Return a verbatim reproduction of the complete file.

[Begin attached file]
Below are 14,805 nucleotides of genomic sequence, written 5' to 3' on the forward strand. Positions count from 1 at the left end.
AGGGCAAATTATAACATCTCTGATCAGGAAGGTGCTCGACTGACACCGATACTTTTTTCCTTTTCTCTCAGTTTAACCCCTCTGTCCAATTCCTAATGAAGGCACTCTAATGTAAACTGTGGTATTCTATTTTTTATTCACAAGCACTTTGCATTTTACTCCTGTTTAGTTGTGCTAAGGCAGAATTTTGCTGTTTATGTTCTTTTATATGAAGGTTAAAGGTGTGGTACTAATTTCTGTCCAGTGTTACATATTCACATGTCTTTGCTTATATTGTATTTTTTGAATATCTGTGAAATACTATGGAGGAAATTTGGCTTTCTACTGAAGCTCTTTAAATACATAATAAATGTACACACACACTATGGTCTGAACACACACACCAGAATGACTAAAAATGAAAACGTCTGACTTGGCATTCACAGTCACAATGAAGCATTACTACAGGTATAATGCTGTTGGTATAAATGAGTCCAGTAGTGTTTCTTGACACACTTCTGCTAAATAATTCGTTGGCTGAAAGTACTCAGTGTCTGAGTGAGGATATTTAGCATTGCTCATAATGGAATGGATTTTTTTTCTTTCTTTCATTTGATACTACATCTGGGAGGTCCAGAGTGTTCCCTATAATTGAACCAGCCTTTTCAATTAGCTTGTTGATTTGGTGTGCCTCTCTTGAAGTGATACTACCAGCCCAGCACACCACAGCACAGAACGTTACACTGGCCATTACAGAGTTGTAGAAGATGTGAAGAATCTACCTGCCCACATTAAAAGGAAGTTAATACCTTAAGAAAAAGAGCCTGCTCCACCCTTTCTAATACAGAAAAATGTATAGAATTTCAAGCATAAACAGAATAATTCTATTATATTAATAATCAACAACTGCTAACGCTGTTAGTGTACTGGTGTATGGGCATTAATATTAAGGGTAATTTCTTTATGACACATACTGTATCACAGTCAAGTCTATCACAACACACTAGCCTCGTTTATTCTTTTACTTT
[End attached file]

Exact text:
Below are 14,805 nucleotides of genomic sequence, written 5' to 3' on the forward strand. Positions count from 1 at the left end.
AGGGCAAATTATAACATCTCTGATCAGGAAGGTGCTCGACTGACACCGATACTTTTTTCCTTTTCTCTCAGTTTAACCCCTCTGTCCAATTCCTAATGAAGGCACTCTAATGTAAACTGTGGTATTCTATTTTTTATTCACAAGCACTTTGCATTTTACTCCTGTTTAGTTGTGCTAAGGCAGAATTTTGCTGTTTATGTTCTTTTATATGAAGGTTAAAGGTGTGGTACTAATTTCTGTCCAGTGTTACATATTCACATGTCTTTGCTTATATTGTATTTTTTGAATATCTGTGAAATACTATGGAGGAAATTTGGCTTTCTACTGAAGCTCTTTAAATACATAATAAATGTACACACACACTATGGTCTGAACACACACACCAGAATGACTAAAAATGAAAACGTCTGACTTGGCATTCACAGTCACAATGAAGCATTACTACAGGTATAATGCTGTTGGTATAAATGAGTCCAGTAGTGTTTCTTGACACACTTCTGCTAAATAATTCGTTGGCTGAAAGTACTCAGTGTCTGAGTGAGGATATTTAGCATTGCTCATAATGGAATGGATTTTTTTTCTTTCTTTCATTTGATACTACATCTGGGAGGTCCAGAGTGTTCCCTATAATTGAACCAGCCTTTTCAATTAGCTTGTTGATTTGGTGTGCCTCTCTTGAAGTGATACTACCAGCCCAGCACACCACAGCACAGAACGTTACACTGGCCATTACAGAGTTGTAGAAGATGTGAAGAATCTACCTGCCCACATTAAAAGGAAGTTAATACCTTAAGAAAAAGAGCCTGCTCCACCCTTTCTAATACAGAAAAATGTATAGAATTTCAAGCATAAACAGAATAATTCTATTATATTAATAATCAACAACTGCTAACGCTGTTAGTGTACTGGTGTATGGGCATTAATATTAAGGGTAATTTCTTTATGACACATACTGTATCACAGTCAAGTCTATCACAACACACTAGCCTCGTTTATTCTTTTACTTT